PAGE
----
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Ribbons of Childhood in the 17th Century

Updated April 17, 2017

While today's parents expect that modern children's clothing should be practical and comfortable for the purpose of allowing play and learning, children's clothing was not so freeing in other eras. The function of an article of clothing called the "ribbons of childhood" reveal that our thinking on children has changed over the centuries. While society now thinks of childhood as it's own stage, 17th century society considered children miniature adults and constrained them in that mindset.

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Clothing Beneath the Ribbons of Childhood

To understand what the term "ribbons of childhood" meant in the 17th century, it is necessary to understand that at that time, all children were dressed alike for the first several years of life. Whether boys or girls, they were attired in long shifts covered by petticoats that were protected by bibs and pinafores. Without the convenience of disposable diapers, it was a never-ending task to change a child's dirty diapers, so access was important. Infants were in even longer gowns. Once children became ambulatory, the gowns shortened.

Function of Ribbons of Childhood

Seventeenth century children spent most of their time with women. Once they could toddle and walk, flat ribbons were attached to the shoulders of their clothing. Initially, an adult holding the ribbons helped them to remain vertical. Over time, however, the ribbons were used to direct where they went and how far away from their caregiver they could go. Keep in mind that at that time childhood was not considered its own development phase; children were considered miniatures of adults and were expected to restrain their activities. Not only did ribbons help keep children safe, but they did what children could not do themselves.

Materials and Other Functions of Ribbons

Ribbon manufacturing expanded greatly in 17th century Europe and America as did the popularity of satin and silk ribbons used for clothing decoration, at least for the merchant and upper classes. Thus, using these pretties for utilitarian purposes on children's clothing was natural. The working class and the poor used grosgrain ribbon, cloth tape, self fabric and string alternatives. To make clothing adaptable, ribbons also were used to create general-size shifts and pinafores with drawstring necklines, backs and sleeves to fit the child's size as they grew.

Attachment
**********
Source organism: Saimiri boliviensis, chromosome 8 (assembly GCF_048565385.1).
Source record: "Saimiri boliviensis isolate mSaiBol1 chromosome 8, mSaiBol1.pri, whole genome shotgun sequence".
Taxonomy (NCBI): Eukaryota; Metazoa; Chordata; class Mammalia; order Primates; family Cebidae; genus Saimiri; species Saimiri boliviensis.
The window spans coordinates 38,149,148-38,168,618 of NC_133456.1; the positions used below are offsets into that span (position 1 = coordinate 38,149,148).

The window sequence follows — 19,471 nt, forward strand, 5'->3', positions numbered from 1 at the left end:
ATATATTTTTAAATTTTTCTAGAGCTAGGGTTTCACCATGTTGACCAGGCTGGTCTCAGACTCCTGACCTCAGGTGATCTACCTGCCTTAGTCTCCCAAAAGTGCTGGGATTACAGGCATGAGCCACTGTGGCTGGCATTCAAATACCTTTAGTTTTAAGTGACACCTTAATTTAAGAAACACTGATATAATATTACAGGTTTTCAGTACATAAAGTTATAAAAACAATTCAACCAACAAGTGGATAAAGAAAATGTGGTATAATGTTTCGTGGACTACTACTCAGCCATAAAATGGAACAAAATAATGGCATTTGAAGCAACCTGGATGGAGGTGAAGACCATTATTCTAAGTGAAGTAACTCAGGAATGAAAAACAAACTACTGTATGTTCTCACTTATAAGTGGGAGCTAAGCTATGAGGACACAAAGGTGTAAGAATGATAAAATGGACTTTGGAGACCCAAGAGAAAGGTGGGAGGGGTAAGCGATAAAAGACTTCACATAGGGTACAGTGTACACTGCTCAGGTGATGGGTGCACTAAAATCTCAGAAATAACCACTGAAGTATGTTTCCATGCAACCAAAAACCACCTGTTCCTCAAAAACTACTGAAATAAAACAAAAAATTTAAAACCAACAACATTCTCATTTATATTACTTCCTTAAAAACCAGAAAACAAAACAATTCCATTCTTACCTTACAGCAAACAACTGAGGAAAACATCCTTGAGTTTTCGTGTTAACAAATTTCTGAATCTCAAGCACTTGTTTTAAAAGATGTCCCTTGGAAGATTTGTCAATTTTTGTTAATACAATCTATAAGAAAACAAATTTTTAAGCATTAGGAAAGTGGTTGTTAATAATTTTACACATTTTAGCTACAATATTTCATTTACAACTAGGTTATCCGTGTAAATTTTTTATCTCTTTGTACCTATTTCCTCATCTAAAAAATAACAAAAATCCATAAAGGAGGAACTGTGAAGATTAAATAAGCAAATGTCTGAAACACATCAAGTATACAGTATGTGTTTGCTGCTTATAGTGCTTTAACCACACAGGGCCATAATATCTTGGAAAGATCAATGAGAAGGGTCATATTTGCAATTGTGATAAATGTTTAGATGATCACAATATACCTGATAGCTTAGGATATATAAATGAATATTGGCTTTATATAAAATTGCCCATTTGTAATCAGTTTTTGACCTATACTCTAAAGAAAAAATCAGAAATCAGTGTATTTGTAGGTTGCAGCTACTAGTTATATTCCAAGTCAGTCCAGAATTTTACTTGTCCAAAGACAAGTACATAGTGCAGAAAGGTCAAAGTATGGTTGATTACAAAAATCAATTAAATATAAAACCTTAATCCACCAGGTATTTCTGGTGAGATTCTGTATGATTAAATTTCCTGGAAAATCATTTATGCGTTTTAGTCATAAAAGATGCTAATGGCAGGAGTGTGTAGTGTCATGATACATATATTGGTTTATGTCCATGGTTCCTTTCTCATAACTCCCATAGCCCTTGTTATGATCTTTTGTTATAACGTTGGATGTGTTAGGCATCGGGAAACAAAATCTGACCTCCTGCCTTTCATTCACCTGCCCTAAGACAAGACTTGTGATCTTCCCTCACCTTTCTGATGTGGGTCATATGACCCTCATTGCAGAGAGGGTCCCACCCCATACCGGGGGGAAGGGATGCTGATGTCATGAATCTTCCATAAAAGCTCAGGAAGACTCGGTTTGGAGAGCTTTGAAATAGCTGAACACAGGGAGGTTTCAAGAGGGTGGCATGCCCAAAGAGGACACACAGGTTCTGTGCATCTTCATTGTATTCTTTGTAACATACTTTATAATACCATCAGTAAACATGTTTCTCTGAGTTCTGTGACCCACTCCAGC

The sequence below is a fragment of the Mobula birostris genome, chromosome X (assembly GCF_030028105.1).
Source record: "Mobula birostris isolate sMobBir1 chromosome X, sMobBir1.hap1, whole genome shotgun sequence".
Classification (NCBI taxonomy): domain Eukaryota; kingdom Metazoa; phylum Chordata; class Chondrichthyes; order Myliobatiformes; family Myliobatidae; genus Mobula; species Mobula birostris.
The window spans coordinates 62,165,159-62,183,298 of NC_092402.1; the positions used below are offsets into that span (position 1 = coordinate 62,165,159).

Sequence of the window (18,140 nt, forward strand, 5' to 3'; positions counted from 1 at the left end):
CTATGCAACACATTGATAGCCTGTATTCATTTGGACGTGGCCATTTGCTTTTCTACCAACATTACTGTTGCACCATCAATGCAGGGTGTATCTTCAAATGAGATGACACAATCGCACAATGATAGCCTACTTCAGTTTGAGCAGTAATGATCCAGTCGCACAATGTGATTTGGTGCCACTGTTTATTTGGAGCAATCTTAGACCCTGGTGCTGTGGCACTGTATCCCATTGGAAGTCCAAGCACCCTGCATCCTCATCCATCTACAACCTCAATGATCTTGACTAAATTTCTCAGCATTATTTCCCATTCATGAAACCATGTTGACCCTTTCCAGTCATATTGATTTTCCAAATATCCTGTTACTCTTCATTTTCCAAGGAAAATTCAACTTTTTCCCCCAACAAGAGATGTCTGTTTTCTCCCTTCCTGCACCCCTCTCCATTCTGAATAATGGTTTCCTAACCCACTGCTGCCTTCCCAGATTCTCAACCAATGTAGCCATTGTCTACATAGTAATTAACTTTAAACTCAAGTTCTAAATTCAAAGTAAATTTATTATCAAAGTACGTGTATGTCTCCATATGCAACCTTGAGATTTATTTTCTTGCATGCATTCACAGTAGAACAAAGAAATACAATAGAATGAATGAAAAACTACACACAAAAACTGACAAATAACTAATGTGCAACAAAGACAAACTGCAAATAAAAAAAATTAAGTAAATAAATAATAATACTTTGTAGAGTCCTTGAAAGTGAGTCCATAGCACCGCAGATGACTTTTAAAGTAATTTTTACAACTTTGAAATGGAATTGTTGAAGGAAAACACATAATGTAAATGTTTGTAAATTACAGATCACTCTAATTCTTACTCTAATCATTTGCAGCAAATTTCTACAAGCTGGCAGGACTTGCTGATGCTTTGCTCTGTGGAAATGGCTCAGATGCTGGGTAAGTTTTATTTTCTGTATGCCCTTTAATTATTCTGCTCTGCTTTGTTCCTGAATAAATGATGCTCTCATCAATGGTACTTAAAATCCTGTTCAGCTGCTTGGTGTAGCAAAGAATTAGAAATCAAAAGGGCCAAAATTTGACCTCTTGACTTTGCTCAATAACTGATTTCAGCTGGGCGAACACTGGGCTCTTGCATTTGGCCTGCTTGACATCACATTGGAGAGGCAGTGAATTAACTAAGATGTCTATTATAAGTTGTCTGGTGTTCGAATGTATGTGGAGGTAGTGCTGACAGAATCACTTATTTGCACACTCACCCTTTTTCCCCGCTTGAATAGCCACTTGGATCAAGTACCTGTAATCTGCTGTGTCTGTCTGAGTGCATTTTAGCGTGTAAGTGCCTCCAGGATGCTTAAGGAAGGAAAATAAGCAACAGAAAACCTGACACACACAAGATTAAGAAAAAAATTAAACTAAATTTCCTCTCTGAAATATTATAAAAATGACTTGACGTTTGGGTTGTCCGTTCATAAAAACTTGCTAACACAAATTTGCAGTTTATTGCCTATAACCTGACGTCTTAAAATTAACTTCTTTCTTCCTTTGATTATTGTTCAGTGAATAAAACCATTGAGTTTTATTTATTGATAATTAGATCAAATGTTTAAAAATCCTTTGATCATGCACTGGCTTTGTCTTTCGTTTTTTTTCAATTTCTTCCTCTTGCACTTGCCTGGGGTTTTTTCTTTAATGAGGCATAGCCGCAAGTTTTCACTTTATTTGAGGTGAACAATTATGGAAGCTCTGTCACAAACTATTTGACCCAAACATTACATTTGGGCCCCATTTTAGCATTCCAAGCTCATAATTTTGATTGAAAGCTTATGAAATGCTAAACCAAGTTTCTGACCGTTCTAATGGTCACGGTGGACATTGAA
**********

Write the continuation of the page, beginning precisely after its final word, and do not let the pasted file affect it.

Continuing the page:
Duration of Ribbons of Childhood

Ribbons fluttered on children's clothing as a symbol of their child status until around the age of 6. At that age, children's clothing became more adult. Girls dresses took on the characteristics of grown women's clothing, while maintaining the pinafore coverings. Young boys transitioned to their first pants, a custom called breeching, and began to spend more time with their fathers and brothers. Restrained behaviour was expected, "no strings attached."

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About the Author

Jan Wondra began writing in 1979 for the "Milwaukee Journal," "Minneapolis & St. Paul Skyway News," Sauk County Media and "Adoptive Family" magazine. She holds a Bachelor of Science in journalism and design from the University of Wisconsin.

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